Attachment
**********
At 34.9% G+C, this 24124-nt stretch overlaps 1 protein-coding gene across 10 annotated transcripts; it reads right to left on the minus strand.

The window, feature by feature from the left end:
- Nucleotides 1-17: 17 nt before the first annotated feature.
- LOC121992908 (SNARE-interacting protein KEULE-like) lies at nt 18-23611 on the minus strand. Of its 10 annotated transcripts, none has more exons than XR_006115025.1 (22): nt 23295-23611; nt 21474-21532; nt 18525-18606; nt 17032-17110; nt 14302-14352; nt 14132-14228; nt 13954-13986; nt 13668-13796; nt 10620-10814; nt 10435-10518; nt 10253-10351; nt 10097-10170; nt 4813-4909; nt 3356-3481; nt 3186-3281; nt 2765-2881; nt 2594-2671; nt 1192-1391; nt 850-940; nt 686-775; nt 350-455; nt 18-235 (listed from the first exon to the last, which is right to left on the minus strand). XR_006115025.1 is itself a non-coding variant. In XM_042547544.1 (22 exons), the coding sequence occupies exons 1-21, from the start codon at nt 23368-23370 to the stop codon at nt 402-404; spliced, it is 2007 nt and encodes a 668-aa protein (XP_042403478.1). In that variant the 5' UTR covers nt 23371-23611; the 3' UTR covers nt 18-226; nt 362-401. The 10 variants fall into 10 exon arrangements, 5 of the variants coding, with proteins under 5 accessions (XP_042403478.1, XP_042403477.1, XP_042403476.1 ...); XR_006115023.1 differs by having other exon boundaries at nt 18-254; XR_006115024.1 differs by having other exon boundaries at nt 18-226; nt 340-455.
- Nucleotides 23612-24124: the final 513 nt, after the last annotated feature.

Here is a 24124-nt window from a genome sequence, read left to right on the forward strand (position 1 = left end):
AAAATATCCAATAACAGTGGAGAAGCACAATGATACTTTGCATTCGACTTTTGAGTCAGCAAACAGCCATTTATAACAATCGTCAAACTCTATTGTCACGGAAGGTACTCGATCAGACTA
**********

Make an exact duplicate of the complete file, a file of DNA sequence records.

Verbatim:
At 34.9% G+C, this 24124-nt stretch overlaps 1 protein-coding gene across 10 annotated transcripts; it reads right to left on the minus strand.

The window, feature by feature from the left end:
- Nucleotides 1-17: 17 nt before the first annotated feature.
- LOC121992908 (SNARE-interacting protein KEULE-like) lies at nt 18-23611 on the minus strand. Of its 10 annotated transcripts, none has more exons than XR_006115025.1 (22): nt 23295-23611; nt 21474-21532; nt 18525-18606; nt 17032-17110; nt 14302-14352; nt 14132-14228; nt 13954-13986; nt 13668-13796; nt 10620-10814; nt 10435-10518; nt 10253-10351; nt 10097-10170; nt 4813-4909; nt 3356-3481; nt 3186-3281; nt 2765-2881; nt 2594-2671; nt 1192-1391; nt 850-940; nt 686-775; nt 350-455; nt 18-235 (listed from the first exon to the last, which is right to left on the minus strand). XR_006115025.1 is itself a non-coding variant. In XM_042547544.1 (22 exons), the coding sequence occupies exons 1-21, from the start codon at nt 23368-23370 to the stop codon at nt 402-404; spliced, it is 2007 nt and encodes a 668-aa protein (XP_042403478.1). In that variant the 5' UTR covers nt 23371-23611; the 3' UTR covers nt 18-226; nt 362-401. The 10 variants fall into 10 exon arrangements, 5 of the variants coding, with proteins under 5 accessions (XP_042403478.1, XP_042403477.1, XP_042403476.1 ...); XR_006115023.1 differs by having other exon boundaries at nt 18-254; XR_006115024.1 differs by having other exon boundaries at nt 18-226; nt 340-455.
- Nucleotides 23612-24124: the final 513 nt, after the last annotated feature.

Here is a 24124-nt window from a genome sequence, read left to right on the forward strand (position 1 = left end):
AAAATATCCAATAACAGTGGAGAAGCACAATGATACTTTGCATTCGACTTTTGAGTCAGCAAACAGCCATTTATAACAATCGTCAAACTCTATTGTCACGGAAGGTACTCGATCAGACTA